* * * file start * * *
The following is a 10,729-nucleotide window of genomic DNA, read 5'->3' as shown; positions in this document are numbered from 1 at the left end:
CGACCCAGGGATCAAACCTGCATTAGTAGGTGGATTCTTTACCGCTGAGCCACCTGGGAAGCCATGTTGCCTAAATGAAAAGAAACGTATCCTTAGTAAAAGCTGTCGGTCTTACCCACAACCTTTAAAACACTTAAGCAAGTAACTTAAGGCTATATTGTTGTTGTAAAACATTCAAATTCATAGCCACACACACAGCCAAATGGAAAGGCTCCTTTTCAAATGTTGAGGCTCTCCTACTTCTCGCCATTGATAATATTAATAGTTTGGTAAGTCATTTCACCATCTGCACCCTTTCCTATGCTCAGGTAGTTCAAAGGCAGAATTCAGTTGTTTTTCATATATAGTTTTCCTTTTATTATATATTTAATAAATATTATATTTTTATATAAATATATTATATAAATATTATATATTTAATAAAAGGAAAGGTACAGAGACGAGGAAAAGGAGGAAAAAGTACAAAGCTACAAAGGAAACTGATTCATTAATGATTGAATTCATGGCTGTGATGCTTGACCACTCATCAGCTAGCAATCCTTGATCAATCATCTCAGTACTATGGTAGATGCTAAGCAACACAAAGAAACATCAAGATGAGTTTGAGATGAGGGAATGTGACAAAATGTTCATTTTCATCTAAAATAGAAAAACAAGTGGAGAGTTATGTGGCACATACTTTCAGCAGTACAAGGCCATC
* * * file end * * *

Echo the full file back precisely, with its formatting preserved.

The following is a 10,729-nucleotide window of genomic DNA, read 5'->3' as shown; positions in this document are numbered from 1 at the left end:
CGACCCAGGGATCAAACCTGCATTAGTAGGTGGATTCTTTACCGCTGAGCCACCTGGGAAGCCATGTTGCCTAAATGAAAAGAAACGTATCCTTAGTAAAAGCTGTCGGTCTTACCCACAACCTTTAAAACACTTAAGCAAGTAACTTAAGGCTATATTGTTGTTGTAAAACATTCAAATTCATAGCCACACACACAGCCAAATGGAAAGGCTCCTTTTCAAATGTTGAGGCTCTCCTACTTCTCGCCATTGATAATATTAATAGTTTGGTAAGTCATTTCACCATCTGCACCCTTTCCTATGCTCAGGTAGTTCAAAGGCAGAATTCAGTTGTTTTTCATATATAGTTTTCCTTTTATTATATATTTAATAAATATTATATTTTTATATAAATATATTATATAAATATTATATATTTAATAAAAGGAAAGGTACAGAGACGAGGAAAAGGAGGAAAAAGTACAAAGCTACAAAGGAAACTGATTCATTAATGATTGAATTCATGGCTGTGATGCTTGACCACTCATCAGCTAGCAATCCTTGATCAATCATCTCAGTACTATGGTAGATGCTAAGCAACACAAAGAAACATCAAGATGAGTTTGAGATGAGGGAATGTGACAAAATGTTCATTTTCATCTAAAATAGAAAAACAAGTGGAGAGTTATGTGGCACATACTTTCAGCAGTACAAGGCCATC